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100 employees begin legal action against Midlands and NW Mercedes dealership after personal data accessed in cyber attack

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More than 100 current and former employees of a car dealership with sites in the Midlands and the North West have launched legal action after their personal data was accessed in a serious security breach.

Legal experts from leading specialist data breach law firm Hayes Connor today confirmed that the group were beginning their legal fight against Mercedes dealership LSH Auto after failing to get any answers from the company as to how their data had been breached and what happened to it.

The 106-strong group - which includes both current workers at LSH’s eight dealerships and former members of staff - were first contacted by bosses at the firm by letter more than six months ago, prompting serious concerns amongst those affected.

The letter warned them that the business had suffered a ‘security incident’ on June 3 last year, which “may have resulted in unauthorised access to your personal data”. It went on to say that the cyber attack was carried out by ‘unknown and unauthorised individual(s)’.

Experts at Hayes Connor have been working with a growing number of people affected by the breach since then, in a bid to find out exactly how the cyber attack could have happened and what data had been accessed.

It is feared that bank details, National Insurance numbers and other personal information could have been compromised in the attack, which the group’s legal advisers say has caused them months of concern as they wait to find out more.

Christine Sabino, a Legal Director from Hayes Connor said: “The initial letter caused huge concern amongst those affected. Being told out of the blue that your data has been breached is worrying enough, but all of those affected still don’t know which data was accessed and what might have happened to it.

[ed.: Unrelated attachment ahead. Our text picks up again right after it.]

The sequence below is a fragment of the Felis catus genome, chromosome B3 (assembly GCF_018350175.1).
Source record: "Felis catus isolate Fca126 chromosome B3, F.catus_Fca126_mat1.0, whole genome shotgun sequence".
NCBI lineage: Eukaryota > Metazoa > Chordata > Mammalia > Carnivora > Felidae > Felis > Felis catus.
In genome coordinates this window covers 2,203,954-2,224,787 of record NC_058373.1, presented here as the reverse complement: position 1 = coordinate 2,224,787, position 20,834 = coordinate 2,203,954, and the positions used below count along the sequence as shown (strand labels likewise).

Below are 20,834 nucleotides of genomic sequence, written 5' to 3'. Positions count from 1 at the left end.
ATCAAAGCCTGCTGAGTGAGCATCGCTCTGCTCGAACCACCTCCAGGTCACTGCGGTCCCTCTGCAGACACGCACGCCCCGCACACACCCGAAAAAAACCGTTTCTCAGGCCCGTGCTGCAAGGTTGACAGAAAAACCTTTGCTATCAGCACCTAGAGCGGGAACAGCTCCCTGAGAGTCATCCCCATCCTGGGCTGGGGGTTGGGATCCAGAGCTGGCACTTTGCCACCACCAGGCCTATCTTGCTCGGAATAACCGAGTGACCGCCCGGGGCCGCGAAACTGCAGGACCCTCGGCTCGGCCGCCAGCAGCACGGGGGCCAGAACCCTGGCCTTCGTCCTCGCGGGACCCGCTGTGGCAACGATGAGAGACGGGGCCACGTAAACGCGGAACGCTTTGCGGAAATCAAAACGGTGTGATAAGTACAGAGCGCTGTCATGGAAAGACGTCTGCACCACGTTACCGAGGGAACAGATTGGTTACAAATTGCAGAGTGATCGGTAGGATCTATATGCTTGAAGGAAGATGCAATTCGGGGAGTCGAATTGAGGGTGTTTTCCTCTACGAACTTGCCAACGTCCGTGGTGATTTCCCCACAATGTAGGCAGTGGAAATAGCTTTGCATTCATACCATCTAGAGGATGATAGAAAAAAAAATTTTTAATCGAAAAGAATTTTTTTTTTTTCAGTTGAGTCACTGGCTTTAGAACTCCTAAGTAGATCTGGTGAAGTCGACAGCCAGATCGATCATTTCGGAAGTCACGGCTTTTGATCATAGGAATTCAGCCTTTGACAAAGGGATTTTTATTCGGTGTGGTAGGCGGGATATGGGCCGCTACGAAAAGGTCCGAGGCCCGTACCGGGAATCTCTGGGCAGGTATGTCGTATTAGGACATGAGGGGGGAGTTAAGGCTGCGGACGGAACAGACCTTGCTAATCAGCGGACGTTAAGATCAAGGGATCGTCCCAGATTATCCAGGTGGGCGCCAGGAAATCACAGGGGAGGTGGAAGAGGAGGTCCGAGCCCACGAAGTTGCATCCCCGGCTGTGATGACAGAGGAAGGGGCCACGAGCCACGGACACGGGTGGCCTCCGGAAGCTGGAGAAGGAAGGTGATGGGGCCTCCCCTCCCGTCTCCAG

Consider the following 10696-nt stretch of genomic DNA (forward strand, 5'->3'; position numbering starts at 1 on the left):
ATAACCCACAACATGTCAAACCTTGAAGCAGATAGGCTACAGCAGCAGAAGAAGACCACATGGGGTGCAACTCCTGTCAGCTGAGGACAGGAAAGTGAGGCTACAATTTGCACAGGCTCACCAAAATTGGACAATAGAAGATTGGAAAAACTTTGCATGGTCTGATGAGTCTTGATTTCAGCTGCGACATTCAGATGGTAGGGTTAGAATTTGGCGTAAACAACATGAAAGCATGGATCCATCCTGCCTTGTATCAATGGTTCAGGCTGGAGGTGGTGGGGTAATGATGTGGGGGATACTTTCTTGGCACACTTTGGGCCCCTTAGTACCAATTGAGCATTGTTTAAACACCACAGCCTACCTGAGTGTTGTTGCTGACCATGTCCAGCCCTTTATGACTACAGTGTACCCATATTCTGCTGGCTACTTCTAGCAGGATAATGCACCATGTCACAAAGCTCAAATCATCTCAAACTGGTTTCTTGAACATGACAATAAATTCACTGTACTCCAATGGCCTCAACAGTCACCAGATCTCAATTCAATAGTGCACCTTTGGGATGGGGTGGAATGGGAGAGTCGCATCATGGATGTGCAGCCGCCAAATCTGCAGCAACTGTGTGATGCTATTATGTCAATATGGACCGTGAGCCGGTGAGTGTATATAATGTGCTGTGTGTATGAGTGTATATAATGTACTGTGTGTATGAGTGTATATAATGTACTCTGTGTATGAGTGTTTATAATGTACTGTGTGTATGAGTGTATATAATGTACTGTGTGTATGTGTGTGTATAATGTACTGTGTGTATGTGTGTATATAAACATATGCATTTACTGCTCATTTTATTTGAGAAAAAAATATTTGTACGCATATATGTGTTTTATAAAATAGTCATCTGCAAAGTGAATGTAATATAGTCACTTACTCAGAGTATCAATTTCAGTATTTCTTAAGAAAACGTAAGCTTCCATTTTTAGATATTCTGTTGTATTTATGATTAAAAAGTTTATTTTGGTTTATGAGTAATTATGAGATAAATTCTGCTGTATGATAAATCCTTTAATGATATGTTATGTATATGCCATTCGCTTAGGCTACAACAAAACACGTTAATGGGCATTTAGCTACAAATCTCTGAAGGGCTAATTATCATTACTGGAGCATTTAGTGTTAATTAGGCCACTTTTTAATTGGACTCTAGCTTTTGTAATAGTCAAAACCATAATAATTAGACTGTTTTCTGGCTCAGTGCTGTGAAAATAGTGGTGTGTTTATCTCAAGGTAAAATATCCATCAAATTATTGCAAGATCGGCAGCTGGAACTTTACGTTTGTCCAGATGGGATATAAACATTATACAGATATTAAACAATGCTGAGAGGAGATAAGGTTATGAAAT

“Whether they still work for this dealership or not, every single one of our clients has a right to know exactly what went wrong here. LSH owes each and every person affected an explanation for this unnecessary distress and should say what they intend to do for them.”

She added: “LSH should also assure the people affected that this sort of incident won’t happen again and outline what steps they have taken to protect everyone’s data for the future.

“The very least you can expect from a current or former employer is that your private, highly personal information is kept safe but, sadly, we are seeing more and more of these cases and it’s a real concern for the people affected.”

LSH Auto operates from a number of sites in the North West and the Midlands, including Stockport, Bury, Macclesfield, Birmingham and Tamworth.

Hayes Connor was one of the first law firms in the UK to specialise in data protection law and data breach claims and has one of the largest teams of data breach experts in the country. It acts for clients on individual data breaches and also where the private information of a group of people has been compromised as part of a targeted attack or a large-scale data breach.

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